Sexual Health Information and uptake of Sexual Health Services by African women in Scotland: A Pilot Study

B. D. Yakubu, P. Simkhada, E. Van Teijlingen, W. Eboh

Research output: Contribution to journalArticle

3 Citations (Scopus)

Abstract

UK sub-Saharan African immigrants are disproportionably affected by HIV (Human Immunodeficiency Virus) and there is little evidence that they are utilising sexual health facilities effectively. Information is lacking on how African women utilise sexual health services. Research shows that they report late for diagnosis of Sexually Transmitted Infections (STIs) especially HIV. Many are diagnosed in antenatal clinics or general hospital settings rather than in sexual health clinics. These routes of diagnosis have implications for their sexual health well being. First, only pregnant women are likely to be diagnosed early and secondly others are diagnosed late, when they show HIV-related symptoms. They lack up-to-date information regarding STIs including HIV/AIDS. This paper identifies sources of sexual health information available to African women and assesses its effects on their uptake of sexual health services. A two-phase research was conducted with African women living in Scotland. Phase 1 consists of a survey and Phase 2 focus group discussions. We surveyed African women living in Scotland in 2007 aged between 16 and 55. The questionnaire covered knowledge of STIs, perception of risk of infections, attitude and sources of STI information. Of the 700 questionnaires, 96 women from 13 African countries completed the questionnaires. Analysis showed that 79% of the participants have university qualification, 74.2% (employed), 54.4% (married or living with partners), 68.8% had sexual relationships and 47% are recent migrants (<5 years). Their knowledge of STI varied and fewer than 15% use sexual health services. Most (73%) do not perceive themselves to be at risk of infection. Greatest threat to their sexual health is partner's behaviour. Their main source of sexual health information is from non-health care sources. There is very little contact with health professionals. There is urgent need for health promotional activities and research to identify social and cultural issues that contribute to non use of sexual health services.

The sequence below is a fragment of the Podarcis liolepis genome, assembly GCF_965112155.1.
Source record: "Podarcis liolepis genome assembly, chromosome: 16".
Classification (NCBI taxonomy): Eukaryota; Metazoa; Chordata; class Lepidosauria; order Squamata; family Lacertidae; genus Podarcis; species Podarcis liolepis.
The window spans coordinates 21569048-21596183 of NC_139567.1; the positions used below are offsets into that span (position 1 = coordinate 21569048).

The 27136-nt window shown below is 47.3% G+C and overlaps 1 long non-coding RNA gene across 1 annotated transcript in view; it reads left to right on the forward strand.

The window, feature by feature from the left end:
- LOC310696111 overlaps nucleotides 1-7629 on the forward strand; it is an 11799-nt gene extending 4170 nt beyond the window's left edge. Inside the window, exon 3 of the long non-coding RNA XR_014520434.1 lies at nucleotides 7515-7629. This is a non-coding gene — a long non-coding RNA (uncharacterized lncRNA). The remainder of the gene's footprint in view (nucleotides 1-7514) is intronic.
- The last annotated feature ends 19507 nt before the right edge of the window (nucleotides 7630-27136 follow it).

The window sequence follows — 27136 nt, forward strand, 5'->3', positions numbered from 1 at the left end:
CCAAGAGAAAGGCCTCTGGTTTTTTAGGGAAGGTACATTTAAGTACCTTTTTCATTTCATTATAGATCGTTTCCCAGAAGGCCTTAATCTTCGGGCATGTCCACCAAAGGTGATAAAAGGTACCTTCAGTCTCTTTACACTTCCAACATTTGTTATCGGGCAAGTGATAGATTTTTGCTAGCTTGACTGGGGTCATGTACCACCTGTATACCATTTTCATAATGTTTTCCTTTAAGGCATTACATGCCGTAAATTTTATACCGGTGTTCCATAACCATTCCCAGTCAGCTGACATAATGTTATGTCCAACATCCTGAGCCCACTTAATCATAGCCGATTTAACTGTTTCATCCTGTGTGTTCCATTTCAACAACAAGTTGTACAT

Original languageEnglish
Pages (from-to)79-84
Number of pages6
JournalInternational Journal of Health Promotion and Education
Volume48
Issue number3
DOIs
Publication statusPublished - 2010
Externally publishedYes

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